The pursuit of higher education is an investment for life. Countries in European Union, with their diverse and intriguing range of regions, cities, cultures and languages, provide a rare and wonderful opportunity for both professional and personal development for students along with internationally acclaimed academic qualifications.

European Higher Education Virtual fair 2016 offers students in India and South Asia a unique opportunity to interact directly with universities in Europe to learn and explore opportunities for an excellent and affordable higher education. You can attend these webinars directly from the comfort of your home. In addition, this website offers details about the educational environment in each of the 28 European Union Member States along with the detailed information on over 50 Subject specialties offered at more than 170 universities in Europe.

Distinct Advantages of Study in Europe

1)  We can study anywhere in Europe, and many language students take part in the Erasmus programme – gaining invaluable insight into our European neighbours.

2) University is diverse and rich in culture, with students across Europe coming to study at our great universities we meet and make friends with people all over the continent.

3) The EU promotes and funds research at universities, giving us a better opportunity to study at a higher level. Millions of pounds of funding are provided to UK universities that help create opportunities.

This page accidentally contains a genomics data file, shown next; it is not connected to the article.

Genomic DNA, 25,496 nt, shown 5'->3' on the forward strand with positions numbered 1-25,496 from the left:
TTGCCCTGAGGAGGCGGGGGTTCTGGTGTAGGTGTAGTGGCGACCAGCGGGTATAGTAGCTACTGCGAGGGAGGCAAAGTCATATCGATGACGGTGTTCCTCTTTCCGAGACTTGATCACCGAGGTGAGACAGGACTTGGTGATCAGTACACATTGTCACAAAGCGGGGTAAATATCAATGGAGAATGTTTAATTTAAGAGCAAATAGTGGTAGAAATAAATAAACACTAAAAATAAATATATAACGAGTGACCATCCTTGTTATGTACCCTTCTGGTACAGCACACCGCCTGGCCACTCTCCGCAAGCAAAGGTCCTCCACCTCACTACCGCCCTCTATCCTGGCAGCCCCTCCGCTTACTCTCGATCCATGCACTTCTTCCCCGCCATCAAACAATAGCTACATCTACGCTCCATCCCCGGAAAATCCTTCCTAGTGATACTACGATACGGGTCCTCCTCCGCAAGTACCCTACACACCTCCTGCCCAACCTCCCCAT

4) Subsidies to Green Business means more jobs whilst saving the planet; the EU provides millions of pounds of funding for green jobs and green energy.

5) We are protected against discrimination wherever we are in Europe. There are laws across EU member states to protect disabled people from workplace prejudice and give rights to LGBTQ+ people.

6) Maternity rights are enshrined in EU law, with many of those studying part-time at university often having caring responsibilities, regulation ensures that women can take leave from studies and work.

7)  The 48-hour work week is protected by the Working Time Directive. Workers’ rights across Europe are enshrined in law, with set holiday entitlement and conditions.

8) The EU is abolishing mobile phone roaming charges, which means that wherever we are in Europe, we won’t have to pay extra to contact our family and friends.

9) We tackle the world’s problems together, providing support to refugees and greater humanitarian aid.

10) Tackling climate change needs cross-border efforts, and the EU holds us to account. The UK has been fined several times for breaking law on emissions. Inside Europe we have a better chance of taking a global lead on tackling global warming.


IBAT College Dublin

The Berlin School of Business and Innovation

iNT college

GISMA Business School